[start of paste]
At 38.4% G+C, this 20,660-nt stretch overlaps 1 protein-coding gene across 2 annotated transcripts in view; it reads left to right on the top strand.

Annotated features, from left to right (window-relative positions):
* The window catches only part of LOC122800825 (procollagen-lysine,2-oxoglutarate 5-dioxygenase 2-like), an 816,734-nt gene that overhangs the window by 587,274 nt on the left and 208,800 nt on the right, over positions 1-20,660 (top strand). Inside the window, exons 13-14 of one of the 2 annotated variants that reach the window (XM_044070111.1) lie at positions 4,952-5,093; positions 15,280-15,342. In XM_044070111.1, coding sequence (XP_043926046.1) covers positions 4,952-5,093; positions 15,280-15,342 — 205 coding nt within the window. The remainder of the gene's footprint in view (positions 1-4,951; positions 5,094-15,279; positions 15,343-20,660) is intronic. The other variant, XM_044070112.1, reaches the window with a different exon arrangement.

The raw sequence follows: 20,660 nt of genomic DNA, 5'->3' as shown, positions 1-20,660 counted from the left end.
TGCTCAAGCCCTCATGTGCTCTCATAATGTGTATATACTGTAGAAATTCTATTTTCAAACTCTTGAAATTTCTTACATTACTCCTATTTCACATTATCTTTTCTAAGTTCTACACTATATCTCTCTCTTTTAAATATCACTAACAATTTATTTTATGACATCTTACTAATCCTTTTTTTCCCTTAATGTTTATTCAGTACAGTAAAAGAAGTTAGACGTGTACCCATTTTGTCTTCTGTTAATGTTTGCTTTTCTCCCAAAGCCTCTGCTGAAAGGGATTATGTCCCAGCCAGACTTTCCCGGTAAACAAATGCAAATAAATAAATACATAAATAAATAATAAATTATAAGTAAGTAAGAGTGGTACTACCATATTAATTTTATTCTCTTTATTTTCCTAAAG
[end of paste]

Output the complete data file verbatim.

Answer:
At 38.4% G+C, this 20,660-nt stretch overlaps 1 protein-coding gene across 2 annotated transcripts in view; it reads left to right on the top strand.

Annotated features, from left to right (window-relative positions):
* The window catches only part of LOC122800825 (procollagen-lysine,2-oxoglutarate 5-dioxygenase 2-like), an 816,734-nt gene that overhangs the window by 587,274 nt on the left and 208,800 nt on the right, over positions 1-20,660 (top strand). Inside the window, exons 13-14 of one of the 2 annotated variants that reach the window (XM_044070111.1) lie at positions 4,952-5,093; positions 15,280-15,342. In XM_044070111.1, coding sequence (XP_043926046.1) covers positions 4,952-5,093; positions 15,280-15,342 — 205 coding nt within the window. The remainder of the gene's footprint in view (positions 1-4,951; positions 5,094-15,279; positions 15,343-20,660) is intronic. The other variant, XM_044070112.1, reaches the window with a different exon arrangement.

The raw sequence follows: 20,660 nt of genomic DNA, 5'->3' as shown, positions 1-20,660 counted from the left end.
TGCTCAAGCCCTCATGTGCTCTCATAATGTGTATATACTGTAGAAATTCTATTTTCAAACTCTTGAAATTTCTTACATTACTCCTATTTCACATTATCTTTTCTAAGTTCTACACTATATCTCTCTCTTTTAAATATCACTAACAATTTATTTTATGACATCTTACTAATCCTTTTTTTCCCTTAATGTTTATTCAGTACAGTAAAAGAAGTTAGACGTGTACCCATTTTGTCTTCTGTTAATGTTTGCTTTTCTCCCAAAGCCTCTGCTGAAAGGGATTATGTCCCAGCCAGACTTTCCCGGTAAACAAATGCAAATAAATAAATACATAAATAAATAATAAATTATAAGTAAGTAAGAGTGGTACTACCATATTAATTTTATTCTCTTTATTTTCCTAAAG